We worked at this fiendish challenge problem from The Physics Teacher today. 

Mainly, I wanted to illustrate the concept of looking at different cases or regions within the problem.  Here, we had to consider cases in which neither block slipped, only the bigger block slipped, or only the smaller block slipped.  Cases in which both blocks slip are ruled out by the ribbon's masslessness (think about it - it's a little subtle!).

We went through what the accelerations of each slipping block and non-slipping block (+ribbon) would be in each of the three cases, as well as what the static friction force on each non-slipping block would be in each case.  If a scenario is impossible, you'll get an impossible result from the comparison of the net force required for the acceleration indicated and the acceleration that the static friction /gravity can provide.

It looked something like this:


That's quite a bit of algebra, but... how long did it take us to come up with these functions for all of these different cases? 10 minutes, maybe!

The reason is fluency.  These kids would've taken forever to get these out last year, and would've made a lot of wrong turns and not noticed for a while, because they were still stuck with partial fluency on some of the skills needed to write these equations.  By my estimation, these are the skills that the kids had to be fluent with to model these three situations so quickly:
  • Identification of forces (normal, mg, kinetic and static friction)
  • Identification of acceleration direction and which accelerations will be equal to which others
  • Trig and vector components
  • Rotation of axes
  • Defining positive in a consistent way for both blocks
  • Newton's 2nd law
  • Requirements for static friction to be in effect
  • Symbolic algebra
  • Relationships between the friction coefficients
  • Inequalities
Sure, you can explain this problem from the ground up to your mother (well, maybe yours is good at physics: how about mine?), but what if you also have to explain all of those ideas?  It's just a losing battle. 

After all, no composer can write an opera if they have to do "Every Good Boy Does Fine" to know what the notes are!

Friday, October 21, 2011

Another Reason for Reassessment

In a recent post, I talked a bit about this continuum of understanding/stages of learning:
  • Unconscious Incompetence
  • Conscious Incompetence
  • Conscious Competence
  • Unconscious Competence
One big reason that you want to get to UC is that you'll be building skills on top of earlier skills; if you're wrestling with motion (CVPM, CAPM), it'll be difficult for you to confront a situation where you're not interested in the motion, but with things that change the motion (forces, momentum, and energy analysis all presuppose a real fluency with motion!), you'll be stuck spending a lot of effort in the wrong place.  Imagine how difficult it'd be to make sense of Killer Angels if you had to sound out every word.  The more that you can 'automate' skills, the more mental effort you'll have left to deal with the newest skills.  This can really derail a physics student!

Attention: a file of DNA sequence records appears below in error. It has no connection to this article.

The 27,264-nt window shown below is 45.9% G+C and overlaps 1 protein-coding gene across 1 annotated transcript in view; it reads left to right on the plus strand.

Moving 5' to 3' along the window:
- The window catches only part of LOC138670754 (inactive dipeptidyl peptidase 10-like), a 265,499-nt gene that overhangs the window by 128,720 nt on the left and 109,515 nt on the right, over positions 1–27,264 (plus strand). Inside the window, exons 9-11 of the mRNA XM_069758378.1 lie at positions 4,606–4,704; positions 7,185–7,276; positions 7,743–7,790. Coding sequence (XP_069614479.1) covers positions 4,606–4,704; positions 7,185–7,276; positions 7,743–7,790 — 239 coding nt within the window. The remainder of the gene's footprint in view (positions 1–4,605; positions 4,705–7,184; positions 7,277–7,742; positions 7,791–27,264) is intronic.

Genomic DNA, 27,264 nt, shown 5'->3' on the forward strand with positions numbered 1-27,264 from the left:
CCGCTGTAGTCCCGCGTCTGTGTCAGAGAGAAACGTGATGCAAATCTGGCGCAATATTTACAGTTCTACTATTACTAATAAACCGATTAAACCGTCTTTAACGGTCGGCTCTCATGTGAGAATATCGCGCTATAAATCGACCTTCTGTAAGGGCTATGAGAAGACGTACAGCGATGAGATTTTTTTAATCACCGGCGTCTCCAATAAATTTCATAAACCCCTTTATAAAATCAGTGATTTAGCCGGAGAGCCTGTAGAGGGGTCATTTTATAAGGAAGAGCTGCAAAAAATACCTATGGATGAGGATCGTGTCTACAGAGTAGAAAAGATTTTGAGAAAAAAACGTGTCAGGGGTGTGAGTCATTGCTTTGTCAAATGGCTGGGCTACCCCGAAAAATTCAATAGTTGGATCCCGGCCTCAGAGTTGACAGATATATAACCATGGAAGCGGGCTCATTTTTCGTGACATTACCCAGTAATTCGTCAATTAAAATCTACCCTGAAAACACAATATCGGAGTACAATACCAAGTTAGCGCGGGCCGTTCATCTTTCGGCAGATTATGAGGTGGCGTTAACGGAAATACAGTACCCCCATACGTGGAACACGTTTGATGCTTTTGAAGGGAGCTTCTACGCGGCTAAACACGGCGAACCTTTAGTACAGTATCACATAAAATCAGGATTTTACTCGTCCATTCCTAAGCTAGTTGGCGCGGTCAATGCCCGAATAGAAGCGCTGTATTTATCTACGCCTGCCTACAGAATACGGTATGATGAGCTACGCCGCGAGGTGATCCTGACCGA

Another importance reason for getting to the fluency and automaticity of the unconscious competence stage of learning is retention.  Not only is it easier to apply a skill which you have mastered to the point of not needing to consciously think through it, but you'll also retain that understanding longer.

When you really know something, it sticks with you for a long time.  Cramming, on the other hand, might (probably not in physics!) get you to conscious competence, but that level of understanding isn't nearly as stable.  At that point in the learning process, you know quite a bit and can do quite a bit, but you don't have the perspective to put all of the pieces together.  It's not until you can do problems in multiple ways, explain where things come from, and what other phenomena they influence that you're really there.

I think that it's all of those connections that help you retain this level of mastery over a loner period of time.  A strand here or there may break, but if everything's interconnected in your mental model, then there are more strands to help to hold it up, and you have a basis for reconstructing that lost knowledge for yourself.

If you've struggled to gain even a minimal level of competence (consciously incompetent), then your understanding is fragmented enough that it will be all be gone in a matter of a few days or weeks, and you'll be back where you started.

After all of the hard work that you put in to understand a subject, it's wasteful to let it slip away!  If you're not mastering the material when the big assessment/test rolls around, it's crucial for you to address that right away, because the situation will only get worse.

The lower your level of understanding is, the faster it erodes.

Apart from concern for grades or concern for building later knowledge on a firmer foundation, it's vitally important to do some work to maintain or increase your understanding as a defensive measure against losing what knowledge you already have!

Wednesday, October 19, 2011